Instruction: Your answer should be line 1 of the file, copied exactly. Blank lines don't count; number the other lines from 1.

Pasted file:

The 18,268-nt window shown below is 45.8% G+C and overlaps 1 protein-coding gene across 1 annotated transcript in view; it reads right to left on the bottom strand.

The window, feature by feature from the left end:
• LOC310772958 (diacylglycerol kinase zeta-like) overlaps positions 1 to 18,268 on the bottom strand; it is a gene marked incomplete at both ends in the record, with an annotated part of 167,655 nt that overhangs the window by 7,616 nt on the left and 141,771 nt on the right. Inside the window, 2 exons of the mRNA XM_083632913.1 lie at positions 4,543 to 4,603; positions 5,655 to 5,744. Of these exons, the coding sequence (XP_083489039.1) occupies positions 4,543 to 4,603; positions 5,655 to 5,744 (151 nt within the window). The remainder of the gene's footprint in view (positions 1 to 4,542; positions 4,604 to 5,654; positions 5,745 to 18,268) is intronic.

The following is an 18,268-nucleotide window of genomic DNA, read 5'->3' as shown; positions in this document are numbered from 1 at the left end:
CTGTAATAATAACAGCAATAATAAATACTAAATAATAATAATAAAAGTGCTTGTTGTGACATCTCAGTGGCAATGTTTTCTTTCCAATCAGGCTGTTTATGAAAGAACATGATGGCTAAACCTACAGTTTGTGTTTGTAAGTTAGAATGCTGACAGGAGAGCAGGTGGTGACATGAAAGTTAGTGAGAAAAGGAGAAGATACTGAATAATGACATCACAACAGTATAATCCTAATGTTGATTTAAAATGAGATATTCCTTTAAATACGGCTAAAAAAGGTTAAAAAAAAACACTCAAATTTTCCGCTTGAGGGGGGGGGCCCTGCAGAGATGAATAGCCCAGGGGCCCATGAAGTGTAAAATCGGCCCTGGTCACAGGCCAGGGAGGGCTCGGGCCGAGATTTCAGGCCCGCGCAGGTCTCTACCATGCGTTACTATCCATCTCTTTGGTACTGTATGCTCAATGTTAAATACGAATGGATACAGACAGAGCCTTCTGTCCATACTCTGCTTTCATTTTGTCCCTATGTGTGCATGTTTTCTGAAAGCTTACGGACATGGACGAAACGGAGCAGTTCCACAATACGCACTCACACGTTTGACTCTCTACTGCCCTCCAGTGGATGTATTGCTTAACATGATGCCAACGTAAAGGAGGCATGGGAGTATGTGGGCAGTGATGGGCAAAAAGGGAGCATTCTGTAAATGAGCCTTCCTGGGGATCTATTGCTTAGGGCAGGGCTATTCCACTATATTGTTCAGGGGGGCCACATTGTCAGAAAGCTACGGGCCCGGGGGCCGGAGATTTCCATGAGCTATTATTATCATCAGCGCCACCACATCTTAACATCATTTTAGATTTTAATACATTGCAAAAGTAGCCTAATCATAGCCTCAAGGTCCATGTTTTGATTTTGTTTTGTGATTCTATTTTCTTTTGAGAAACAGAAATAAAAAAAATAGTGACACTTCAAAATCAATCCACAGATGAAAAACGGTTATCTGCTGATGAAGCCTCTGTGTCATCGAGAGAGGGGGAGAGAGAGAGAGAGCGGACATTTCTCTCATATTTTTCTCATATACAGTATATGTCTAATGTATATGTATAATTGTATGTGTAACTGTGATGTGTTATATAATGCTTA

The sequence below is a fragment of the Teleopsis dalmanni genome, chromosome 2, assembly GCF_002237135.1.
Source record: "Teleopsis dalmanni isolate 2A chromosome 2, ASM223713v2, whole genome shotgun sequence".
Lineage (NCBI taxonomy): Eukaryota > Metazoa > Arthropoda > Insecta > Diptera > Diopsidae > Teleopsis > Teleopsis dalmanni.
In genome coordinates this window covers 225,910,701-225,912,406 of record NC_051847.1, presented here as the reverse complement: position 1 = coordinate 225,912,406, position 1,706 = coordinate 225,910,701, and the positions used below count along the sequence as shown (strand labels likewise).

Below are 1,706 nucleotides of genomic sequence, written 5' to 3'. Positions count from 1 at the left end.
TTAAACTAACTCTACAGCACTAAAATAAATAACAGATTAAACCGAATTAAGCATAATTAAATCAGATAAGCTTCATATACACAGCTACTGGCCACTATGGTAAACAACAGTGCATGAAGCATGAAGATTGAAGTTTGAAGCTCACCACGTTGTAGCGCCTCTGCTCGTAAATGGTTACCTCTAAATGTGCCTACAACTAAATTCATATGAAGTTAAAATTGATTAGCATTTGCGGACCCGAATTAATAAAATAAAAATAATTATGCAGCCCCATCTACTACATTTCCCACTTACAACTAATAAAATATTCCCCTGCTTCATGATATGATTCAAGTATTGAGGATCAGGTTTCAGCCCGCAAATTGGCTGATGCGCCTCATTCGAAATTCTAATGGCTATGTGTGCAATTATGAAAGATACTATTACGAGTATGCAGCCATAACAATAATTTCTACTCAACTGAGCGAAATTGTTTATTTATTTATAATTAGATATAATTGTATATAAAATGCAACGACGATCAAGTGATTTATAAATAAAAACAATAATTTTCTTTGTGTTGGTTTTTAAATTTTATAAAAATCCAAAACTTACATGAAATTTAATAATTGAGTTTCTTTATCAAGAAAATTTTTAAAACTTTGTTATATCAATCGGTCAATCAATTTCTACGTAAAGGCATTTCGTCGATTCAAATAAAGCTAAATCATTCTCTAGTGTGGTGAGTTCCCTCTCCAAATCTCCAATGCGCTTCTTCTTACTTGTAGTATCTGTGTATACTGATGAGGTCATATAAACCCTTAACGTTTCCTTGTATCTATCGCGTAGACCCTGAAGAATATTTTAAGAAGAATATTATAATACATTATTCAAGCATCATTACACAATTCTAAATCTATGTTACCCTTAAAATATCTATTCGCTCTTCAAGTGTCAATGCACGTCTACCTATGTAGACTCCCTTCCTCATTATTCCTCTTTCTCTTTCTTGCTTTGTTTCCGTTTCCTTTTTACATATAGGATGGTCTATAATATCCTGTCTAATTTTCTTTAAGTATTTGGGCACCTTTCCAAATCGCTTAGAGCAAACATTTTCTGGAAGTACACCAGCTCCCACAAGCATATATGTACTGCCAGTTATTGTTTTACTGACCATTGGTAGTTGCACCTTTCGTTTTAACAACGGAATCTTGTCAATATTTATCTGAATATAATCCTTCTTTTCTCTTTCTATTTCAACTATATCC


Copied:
The 18,268-nt window shown below is 45.8% G+C and overlaps 1 protein-coding gene across 1 annotated transcript in view; it reads right to left on the bottom strand.